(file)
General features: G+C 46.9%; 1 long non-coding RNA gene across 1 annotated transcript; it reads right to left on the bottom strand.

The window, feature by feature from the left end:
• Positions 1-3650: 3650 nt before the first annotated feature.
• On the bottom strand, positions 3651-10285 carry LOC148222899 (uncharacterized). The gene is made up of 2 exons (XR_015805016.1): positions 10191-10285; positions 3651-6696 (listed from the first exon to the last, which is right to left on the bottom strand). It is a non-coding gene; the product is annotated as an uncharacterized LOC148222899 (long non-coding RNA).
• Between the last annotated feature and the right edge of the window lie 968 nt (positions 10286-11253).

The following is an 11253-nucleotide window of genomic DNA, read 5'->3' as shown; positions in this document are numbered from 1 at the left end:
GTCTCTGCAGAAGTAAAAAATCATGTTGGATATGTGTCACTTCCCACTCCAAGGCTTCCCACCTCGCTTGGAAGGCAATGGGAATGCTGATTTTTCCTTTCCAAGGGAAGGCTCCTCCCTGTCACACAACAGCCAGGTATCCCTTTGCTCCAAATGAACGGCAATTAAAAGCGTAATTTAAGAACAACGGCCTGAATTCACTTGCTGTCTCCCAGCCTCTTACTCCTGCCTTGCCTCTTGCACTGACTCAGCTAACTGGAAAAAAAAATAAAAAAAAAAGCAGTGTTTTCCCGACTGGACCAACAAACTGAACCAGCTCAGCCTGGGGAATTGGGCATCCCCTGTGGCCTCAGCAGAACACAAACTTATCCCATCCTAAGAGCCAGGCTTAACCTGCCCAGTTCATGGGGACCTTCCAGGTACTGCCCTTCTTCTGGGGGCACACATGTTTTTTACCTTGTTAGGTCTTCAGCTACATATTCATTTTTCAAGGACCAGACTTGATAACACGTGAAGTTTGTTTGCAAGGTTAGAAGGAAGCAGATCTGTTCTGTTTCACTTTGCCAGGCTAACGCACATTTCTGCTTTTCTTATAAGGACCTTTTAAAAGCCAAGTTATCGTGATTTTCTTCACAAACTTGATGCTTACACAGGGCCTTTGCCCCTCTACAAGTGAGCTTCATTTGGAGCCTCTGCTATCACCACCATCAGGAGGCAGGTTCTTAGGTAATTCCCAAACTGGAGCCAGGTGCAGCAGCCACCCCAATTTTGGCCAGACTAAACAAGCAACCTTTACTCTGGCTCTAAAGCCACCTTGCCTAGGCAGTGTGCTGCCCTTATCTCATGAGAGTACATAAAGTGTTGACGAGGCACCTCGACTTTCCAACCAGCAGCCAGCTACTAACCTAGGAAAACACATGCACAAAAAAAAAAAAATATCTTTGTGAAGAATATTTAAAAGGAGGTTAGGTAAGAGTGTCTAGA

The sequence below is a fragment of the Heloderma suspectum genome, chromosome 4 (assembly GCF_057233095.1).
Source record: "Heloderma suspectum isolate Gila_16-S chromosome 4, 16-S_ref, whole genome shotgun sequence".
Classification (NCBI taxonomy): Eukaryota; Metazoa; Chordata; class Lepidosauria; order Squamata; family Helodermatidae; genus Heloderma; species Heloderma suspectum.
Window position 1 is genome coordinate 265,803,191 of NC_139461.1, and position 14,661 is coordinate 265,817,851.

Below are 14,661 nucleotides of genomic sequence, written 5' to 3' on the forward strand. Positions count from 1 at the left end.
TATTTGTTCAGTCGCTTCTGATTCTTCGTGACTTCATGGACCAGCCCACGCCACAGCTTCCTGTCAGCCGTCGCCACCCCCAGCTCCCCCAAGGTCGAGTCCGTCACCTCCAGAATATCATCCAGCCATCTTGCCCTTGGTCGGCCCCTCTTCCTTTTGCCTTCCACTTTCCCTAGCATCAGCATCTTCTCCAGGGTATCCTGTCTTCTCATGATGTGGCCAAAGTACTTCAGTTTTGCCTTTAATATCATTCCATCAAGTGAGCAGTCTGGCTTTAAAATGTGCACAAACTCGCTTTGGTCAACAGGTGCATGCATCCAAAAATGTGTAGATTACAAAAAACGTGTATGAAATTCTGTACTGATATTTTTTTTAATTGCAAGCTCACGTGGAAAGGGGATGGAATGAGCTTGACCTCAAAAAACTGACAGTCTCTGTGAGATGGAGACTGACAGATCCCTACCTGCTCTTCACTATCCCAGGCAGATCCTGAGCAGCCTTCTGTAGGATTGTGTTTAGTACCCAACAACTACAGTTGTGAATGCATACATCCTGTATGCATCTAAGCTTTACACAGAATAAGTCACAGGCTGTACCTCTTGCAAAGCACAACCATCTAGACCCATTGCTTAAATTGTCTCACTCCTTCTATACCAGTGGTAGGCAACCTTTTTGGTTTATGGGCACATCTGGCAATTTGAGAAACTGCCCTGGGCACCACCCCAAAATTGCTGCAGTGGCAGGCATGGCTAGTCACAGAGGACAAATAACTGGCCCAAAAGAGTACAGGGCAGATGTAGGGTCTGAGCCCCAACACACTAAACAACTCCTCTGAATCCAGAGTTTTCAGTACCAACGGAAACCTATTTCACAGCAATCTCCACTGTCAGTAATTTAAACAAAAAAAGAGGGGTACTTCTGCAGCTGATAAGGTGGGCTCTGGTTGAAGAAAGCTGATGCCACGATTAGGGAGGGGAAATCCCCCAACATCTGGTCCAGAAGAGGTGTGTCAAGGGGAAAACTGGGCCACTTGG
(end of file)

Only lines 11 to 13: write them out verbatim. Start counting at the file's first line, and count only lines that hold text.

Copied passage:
Window position 1 is genome coordinate 265,803,191 of NC_139461.1, and position 14,661 is coordinate 265,817,851.

Below are 14,661 nucleotides of genomic sequence, written 5' to 3' on the forward strand. Positions count from 1 at the left end.
TATTTGTTCAGTCGCTTCTGATTCTTCGTGACTTCATGGACCAGCCCACGCCACAGCTTCCTGTCAGCCGTCGCCACCCCCAGCTCCCCCAAGGTCGAGTCCGTCACCTCCAGAATATCATCCAGCCATCTTGCCCTTGGTCGGCCCCTCTTCCTTTTGCCTTCCACTTTCCCTAGCATCAGCATCTTCTCCAGGGTATCCTGTCTTCTCATGATGTGGCCAAAGTACTTCAGTTTTGCCTTTAATATCATTCCATCAAGTGAGCAGTCTGGCTTTAAAATGTGCACAAACTCGCTTTGGTCAACAGGTGCATGCATCCAAAAATGTGTAGATTACAAAAAACGTGTATGAAATTCTGTACTGATATTTTTTTTAATTGCAAGCTCACGTGGAAAGGGGATGGAATGAGCTTGACCTCAAAAAACTGACAGTCTCTGTGAGATGGAGACTGACAGATCCCTACCTGCTCTTCACTATCCCAGGCAGATCCTGAGCAGCCTTCTGTAGGATTGTGTTTAGTACCCAACAACTACAGTTGTGAATGCATACATCCTGTATGCATCTAAGCTTTACACAGAATAAGTCACAGGCTGTACCTCTTGCAAAGCACAACCATCTAGACCCATTGCTTAAATTGTCTCACTCCTTCTATACCAGTGGTAGGCAACCTTTTTGGTTTATGGGCACATCTGGCAATTTGAGAAACTGCCCTGGGCACCACCCCAAAATTGCTGCAGTGGCAGGCATGGCTAGTCACAGAGGACAAATAACTGGCCCAAAAGAGTACAGGGCAGATGTAGGGTCTGAGCCCCAACACACTAAACAACTCCTCTGAATCCAGAGTTTTCAGTACCAACGGAAACCTATTTCACAGCAATCTCCACTGTCAGTAATTTAAACAAAAAAAGAGGGGTACTTCTGCAGCTGATAAGGTGGGCTCTGGTTGAAGAAAGCTGATGCCACGATTAGGGAGGGGAAATCCCCCAACATCTGGTCCAGAAGAGGTGTGTCAAGGGGAAAACTGGGCCACTTGG